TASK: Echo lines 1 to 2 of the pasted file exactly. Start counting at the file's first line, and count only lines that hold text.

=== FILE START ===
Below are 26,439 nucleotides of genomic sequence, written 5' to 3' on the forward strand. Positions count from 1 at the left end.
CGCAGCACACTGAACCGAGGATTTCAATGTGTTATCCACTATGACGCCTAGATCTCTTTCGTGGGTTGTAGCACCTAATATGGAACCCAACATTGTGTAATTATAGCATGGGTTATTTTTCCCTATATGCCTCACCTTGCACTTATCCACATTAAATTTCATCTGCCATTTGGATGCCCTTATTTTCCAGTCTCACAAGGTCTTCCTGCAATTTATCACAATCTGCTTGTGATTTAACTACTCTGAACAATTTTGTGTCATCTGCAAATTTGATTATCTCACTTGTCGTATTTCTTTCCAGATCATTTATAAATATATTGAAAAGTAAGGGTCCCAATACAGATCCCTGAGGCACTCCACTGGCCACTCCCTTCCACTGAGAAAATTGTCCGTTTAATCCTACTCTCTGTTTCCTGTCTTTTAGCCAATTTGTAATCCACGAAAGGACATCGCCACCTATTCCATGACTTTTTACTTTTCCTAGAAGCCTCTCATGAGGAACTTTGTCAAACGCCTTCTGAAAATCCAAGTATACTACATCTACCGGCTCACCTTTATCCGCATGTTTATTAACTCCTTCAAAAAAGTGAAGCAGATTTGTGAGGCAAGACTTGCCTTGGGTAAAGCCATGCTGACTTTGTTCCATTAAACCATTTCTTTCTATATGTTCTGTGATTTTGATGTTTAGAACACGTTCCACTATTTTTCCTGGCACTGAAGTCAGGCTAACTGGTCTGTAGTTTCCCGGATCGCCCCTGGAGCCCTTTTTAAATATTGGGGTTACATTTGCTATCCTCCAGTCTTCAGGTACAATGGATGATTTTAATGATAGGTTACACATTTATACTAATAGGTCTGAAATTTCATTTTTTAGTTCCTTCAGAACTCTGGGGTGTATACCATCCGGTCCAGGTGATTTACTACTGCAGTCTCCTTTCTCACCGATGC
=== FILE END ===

Below are 26,439 nucleotides of genomic sequence, written 5' to 3' on the forward strand. Positions count from 1 at the left end.
CGCAGCACACTGAACCGAGGATTTCAATGTGTTATCCACTATGACGCCTAGATCTCTTTCGTGGGTTGTAGCACCTAATATGGAACCCAACATTGTGTAATTATAGCATGGGTTATTTTTCCCTATATGCCTCACCTTGCACTTATCCACATTAAATTTCATCTGCCATTTGGATGCCCTTATTTTCCAGTCTCACAAGGTCTTCCTGCAATTTATCACAATCTGCTTGTGATTTAACTACTCTGAACAATTTTGTGTCATCTGCAAATTTGATTATCTCACTTGTCGTATTTCTTTCCAGATCATTTATAAATATATTGAAAAGTAAGGGTCCCAATACAGATCCCTGAGGCACTCCACTGGCCACTCCCTTCCACTGAGAAAATTGTCCGTTTAATCCTACTCTCTGTTTCCTGTCTTTTAGCCAATTTGTAATCCACGAAAGGACATCGCCACCTATTCCATGACTTTTTACTTTTCCTAGAAGCCTCTCATGAGGAACTTTGTCAAACGCCTTCTGAAAATCCAAGTATACTACATCTACCGGCTCACCTTTATCCGCATGTTTATTAACTCCTTCAAAAAAGTGAAGCAGATTTGTGAGGCAAGACTTGCCTTGGGTAAAGCCATGCTGACTTTGTTCCATTAAACCATTTCTTTCTATATGTTCTGTGATTTTGATGTTTAGAACACGTTCCACTATTTTTCCTGGCACTGAAGTCAGGCTAACTGGTCTGTAGTTTCCCGGATCGCCCCTGGAGCCCTTTTTAAATATTGGGGTTACATTTGCTATCCTCCAGTCTTCAGGTACAATGGATGATTTTAATGATAGGTTACACATTTATACTAATAGGTCTGAAATTTCATTTTTTAGTTCCTTCAGAACTCTGGGGTGTATACCATCCGGTCCAGGTGATTTACTACTGCAGTCTCCTTTCTCACCGATGC